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Championing equality in the workplace: Creating gender-inclusive offices

5 steps to a fairer future

Conversations around workplace equality are often raised surrounding International Women’s Day, but as we know all too well, said discussions shouldn’t be restricted to a single day each March, they need to be vocalised all year-round.

At Kontor we’re no strangers to the evolving world of workspace design, notably how equality is championed in modern office spaces, and where it still requires work to ensure important changes are being addressed to make for a fairer future.

We sat down with Associate Director Tasha to discuss 5 ways providers and asset owners can continue striving for equality inside and outside the realms of office design.

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Dedicated space for new parents 

Providers, especially flex providers, are turning their attention to creating appealing, inclusive spaces. Many of which are addressing female-centric needs, including private spaces for new mums. 

Integrating hideaway hubs which allow for privacy whilst breastfeeding, changing or pumping create an inviting environment for parents during keeping in touch (KIT) days, and also offer flexibility with childcare. 

We’re seeing providers focus on this by creating multi-use spaces. This allows clients flexibility with what to do with the area, with several opting to create parent-friendly rooms adhering to the above. 

Safety first 

Offices close to transport links are not only beneficial for team-wide commuting options, but also those prioritising safety, especially for teams working shift patterns.  

Over the past 12 months over 90% of our clients requested close proximity to transport links in their briefs. 

One of these was wellbeing app Sonder, who specified safety as one of their top 3 must-haves when seeking a new office, putting the security of their team - which heavily consists of a support team including nurses - well and truly at the forefront. 

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Inclusive decision-making

Catering to inclusive office design relies heavily on team input and communication from a diverse range of employees.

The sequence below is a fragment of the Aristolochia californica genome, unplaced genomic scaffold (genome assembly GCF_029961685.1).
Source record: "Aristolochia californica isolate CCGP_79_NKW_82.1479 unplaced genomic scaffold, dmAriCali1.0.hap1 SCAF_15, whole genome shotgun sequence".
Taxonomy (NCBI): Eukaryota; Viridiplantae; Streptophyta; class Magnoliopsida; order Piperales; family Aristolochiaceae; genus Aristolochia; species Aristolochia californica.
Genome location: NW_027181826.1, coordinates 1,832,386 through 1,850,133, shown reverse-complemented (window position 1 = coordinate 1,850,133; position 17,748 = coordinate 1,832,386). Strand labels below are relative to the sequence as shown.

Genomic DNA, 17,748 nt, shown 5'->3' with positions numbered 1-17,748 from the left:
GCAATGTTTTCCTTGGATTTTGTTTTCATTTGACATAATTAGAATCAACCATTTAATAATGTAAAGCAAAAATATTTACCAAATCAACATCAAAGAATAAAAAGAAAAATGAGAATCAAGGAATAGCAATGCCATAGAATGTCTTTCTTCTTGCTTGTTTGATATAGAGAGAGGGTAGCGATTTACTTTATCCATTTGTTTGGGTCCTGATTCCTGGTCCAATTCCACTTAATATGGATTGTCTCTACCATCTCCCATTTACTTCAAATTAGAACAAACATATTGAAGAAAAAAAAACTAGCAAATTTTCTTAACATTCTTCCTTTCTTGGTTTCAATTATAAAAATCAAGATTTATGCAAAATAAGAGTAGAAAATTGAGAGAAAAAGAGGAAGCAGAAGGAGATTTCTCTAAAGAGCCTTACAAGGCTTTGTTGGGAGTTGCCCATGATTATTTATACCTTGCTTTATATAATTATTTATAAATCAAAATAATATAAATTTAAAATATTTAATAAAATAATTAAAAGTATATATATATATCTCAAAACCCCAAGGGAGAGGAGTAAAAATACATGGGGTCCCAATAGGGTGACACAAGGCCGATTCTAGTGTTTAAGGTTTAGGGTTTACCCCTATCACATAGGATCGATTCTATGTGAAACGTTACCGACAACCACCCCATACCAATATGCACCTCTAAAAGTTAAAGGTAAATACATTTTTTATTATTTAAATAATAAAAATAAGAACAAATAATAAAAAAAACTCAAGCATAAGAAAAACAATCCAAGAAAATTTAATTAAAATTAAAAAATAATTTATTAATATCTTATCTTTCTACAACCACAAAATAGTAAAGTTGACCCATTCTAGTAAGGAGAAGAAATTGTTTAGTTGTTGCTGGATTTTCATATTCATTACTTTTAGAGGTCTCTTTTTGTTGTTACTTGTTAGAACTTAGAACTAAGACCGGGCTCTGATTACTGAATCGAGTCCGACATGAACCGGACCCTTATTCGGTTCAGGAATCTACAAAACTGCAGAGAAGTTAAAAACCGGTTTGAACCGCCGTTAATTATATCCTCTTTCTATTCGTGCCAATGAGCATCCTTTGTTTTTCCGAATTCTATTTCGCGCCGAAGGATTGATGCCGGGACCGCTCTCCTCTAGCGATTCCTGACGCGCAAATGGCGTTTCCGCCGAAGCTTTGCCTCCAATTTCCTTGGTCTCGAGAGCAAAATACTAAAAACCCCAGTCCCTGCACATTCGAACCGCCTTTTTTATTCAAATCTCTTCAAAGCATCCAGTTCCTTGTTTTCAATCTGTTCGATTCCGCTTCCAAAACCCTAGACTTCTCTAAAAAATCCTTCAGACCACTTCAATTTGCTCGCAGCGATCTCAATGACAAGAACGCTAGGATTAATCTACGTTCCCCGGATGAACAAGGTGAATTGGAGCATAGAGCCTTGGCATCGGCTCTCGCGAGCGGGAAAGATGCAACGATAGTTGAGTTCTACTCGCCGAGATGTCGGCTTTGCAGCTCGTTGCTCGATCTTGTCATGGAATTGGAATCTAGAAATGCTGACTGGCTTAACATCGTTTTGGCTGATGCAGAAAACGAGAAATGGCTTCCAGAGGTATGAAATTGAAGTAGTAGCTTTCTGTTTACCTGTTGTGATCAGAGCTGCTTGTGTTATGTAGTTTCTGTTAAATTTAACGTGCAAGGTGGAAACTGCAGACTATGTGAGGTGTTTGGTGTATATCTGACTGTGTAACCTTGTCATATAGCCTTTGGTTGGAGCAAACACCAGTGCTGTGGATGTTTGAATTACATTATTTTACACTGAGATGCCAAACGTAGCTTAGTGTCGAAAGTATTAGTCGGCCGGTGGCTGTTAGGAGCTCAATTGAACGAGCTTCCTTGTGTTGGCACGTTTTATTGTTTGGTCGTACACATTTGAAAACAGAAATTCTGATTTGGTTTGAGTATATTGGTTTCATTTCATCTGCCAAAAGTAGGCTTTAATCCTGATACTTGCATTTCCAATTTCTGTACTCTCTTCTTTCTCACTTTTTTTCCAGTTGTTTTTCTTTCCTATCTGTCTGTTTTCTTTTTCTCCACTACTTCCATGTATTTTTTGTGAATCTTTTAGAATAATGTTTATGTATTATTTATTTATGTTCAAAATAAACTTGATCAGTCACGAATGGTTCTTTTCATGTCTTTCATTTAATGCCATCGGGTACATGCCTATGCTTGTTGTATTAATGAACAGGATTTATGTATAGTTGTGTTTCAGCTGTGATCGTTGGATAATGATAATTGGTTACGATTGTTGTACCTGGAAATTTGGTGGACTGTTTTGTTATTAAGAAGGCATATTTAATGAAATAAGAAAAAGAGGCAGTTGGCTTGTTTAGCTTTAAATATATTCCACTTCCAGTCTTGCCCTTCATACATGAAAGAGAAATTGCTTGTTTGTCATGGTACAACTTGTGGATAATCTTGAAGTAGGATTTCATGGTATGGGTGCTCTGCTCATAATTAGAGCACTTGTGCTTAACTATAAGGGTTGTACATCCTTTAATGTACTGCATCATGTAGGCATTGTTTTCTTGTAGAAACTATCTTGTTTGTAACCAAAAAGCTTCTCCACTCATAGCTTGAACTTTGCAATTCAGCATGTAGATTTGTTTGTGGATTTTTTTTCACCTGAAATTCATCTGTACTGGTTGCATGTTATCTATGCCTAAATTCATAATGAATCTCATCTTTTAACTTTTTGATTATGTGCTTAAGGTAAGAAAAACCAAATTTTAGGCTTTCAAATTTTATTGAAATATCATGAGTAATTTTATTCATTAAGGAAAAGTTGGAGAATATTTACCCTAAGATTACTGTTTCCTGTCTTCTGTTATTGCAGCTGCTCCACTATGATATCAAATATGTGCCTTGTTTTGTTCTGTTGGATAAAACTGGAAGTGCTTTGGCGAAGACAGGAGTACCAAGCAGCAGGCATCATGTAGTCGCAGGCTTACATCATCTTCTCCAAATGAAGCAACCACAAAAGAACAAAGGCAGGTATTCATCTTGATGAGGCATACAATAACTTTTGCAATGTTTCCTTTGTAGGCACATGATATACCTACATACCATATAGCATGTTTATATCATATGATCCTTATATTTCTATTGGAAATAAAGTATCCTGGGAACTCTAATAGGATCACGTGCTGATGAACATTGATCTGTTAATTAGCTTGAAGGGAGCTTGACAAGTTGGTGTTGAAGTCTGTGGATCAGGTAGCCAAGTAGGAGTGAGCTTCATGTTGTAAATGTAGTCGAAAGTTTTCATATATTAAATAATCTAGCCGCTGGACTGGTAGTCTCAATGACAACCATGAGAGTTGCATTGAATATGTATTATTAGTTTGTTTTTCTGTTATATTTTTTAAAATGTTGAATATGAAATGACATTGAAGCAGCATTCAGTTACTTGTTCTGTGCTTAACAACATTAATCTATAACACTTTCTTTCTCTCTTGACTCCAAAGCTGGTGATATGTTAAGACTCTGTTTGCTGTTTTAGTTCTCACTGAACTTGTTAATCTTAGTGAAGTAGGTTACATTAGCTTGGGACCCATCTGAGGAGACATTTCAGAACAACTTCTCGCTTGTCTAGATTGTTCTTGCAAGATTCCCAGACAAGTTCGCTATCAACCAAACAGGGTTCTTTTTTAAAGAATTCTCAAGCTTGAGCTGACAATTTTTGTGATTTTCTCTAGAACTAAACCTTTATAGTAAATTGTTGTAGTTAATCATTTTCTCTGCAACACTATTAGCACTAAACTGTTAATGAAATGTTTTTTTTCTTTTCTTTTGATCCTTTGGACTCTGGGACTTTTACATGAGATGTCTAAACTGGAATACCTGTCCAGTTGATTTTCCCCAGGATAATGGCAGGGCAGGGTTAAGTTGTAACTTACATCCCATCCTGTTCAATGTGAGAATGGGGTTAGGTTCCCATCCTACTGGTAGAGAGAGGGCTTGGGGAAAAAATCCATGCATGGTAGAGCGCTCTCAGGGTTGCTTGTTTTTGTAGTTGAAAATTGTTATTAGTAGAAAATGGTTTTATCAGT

Recent client feedback has reinforced how important considering varying team needs are throughout the office-sourcing process, with many businesses engaging employees during different phases, allowing the end decision to reflect the views of the many, not the few.

Ultimately, gathering female insight as to what women deem important is crucial to creating gender-inclusive offices, as opposed to making decisions on their behalf.

Focus on diverse decisions is also an important factor on the path to B Corp certification - as recently discovered during our own journey. 

As an overarching theme throughout the process, businesses are scored against attracting, recruiting and retaining a diverse team, representative of a wide customer base. 

Flexibility within the workplace

It’s one thing talking about gender-inclusive workspaces from a design point of view, but they’d be nothing without the allowance for flexible working. 

Despite being advocates for an office-first approach, we’re not naive to the extent the world has changed post 2020. 

Offices should be designed to be as appealing as possible for everyone, to encourage attendance and collaboration during anchor days, as part of a realistic hybrid working approach. 

Molly-Johnson-Jones, Co-Founder of Flexa, breaks it down in a recent LinkedIn piece, discussing how flexible working can help women thrive in the following ways:

👉 Fuelling career progression, enabling women to pursue career ambitions whilst being present outside of work. 

 👉 Promoting a stronger work-life balance. 38% of mothers with young children agree they’d look to leave or reduce working hours without workplace flexibility.

👉 Supporting women’s healthcare, from menopausal symptoms to period pain and fertility treatment, symptoms can be managed much more efficiently via remote working options.

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Women’s wellbeing 

Aside from flexible working, adhering to female wellbeing needs within office design takes on many different forms.

Sanitary products in the bathroom can make a huge difference to someone’s day especially in an emergency, and aspects such as temperature control are often overlooked.

Fora recently spoke of a rise in demand for temperature-controlled areas within their offices, supported by previous research showing women’s preferred office temperature was 24C, but men’s is 21C…

… That explains the debates over heating!

Creating spaces which help with overwhelm - such as recharge rooms - are now a frequent requirement within office design, and on-site gyms are commonly integrating curtained-off workout areas and booths, allowing employees to exercise in privacy. 

Gender-inclusive workspaces are a necessity, but with a progressive mindset which accounts for the voices of the many, not the few, it’s a challenge businesses can accomplish.

Paving the way for an inclusive future means companies need to account for ways of working which benefits females, not just during International Women’s Day, but every day.

By Jess Ward, Content Marketing Manager

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Want to know more?

Let's chat! You can call us on +44 020 3770 4279 or email hello@kontor.com

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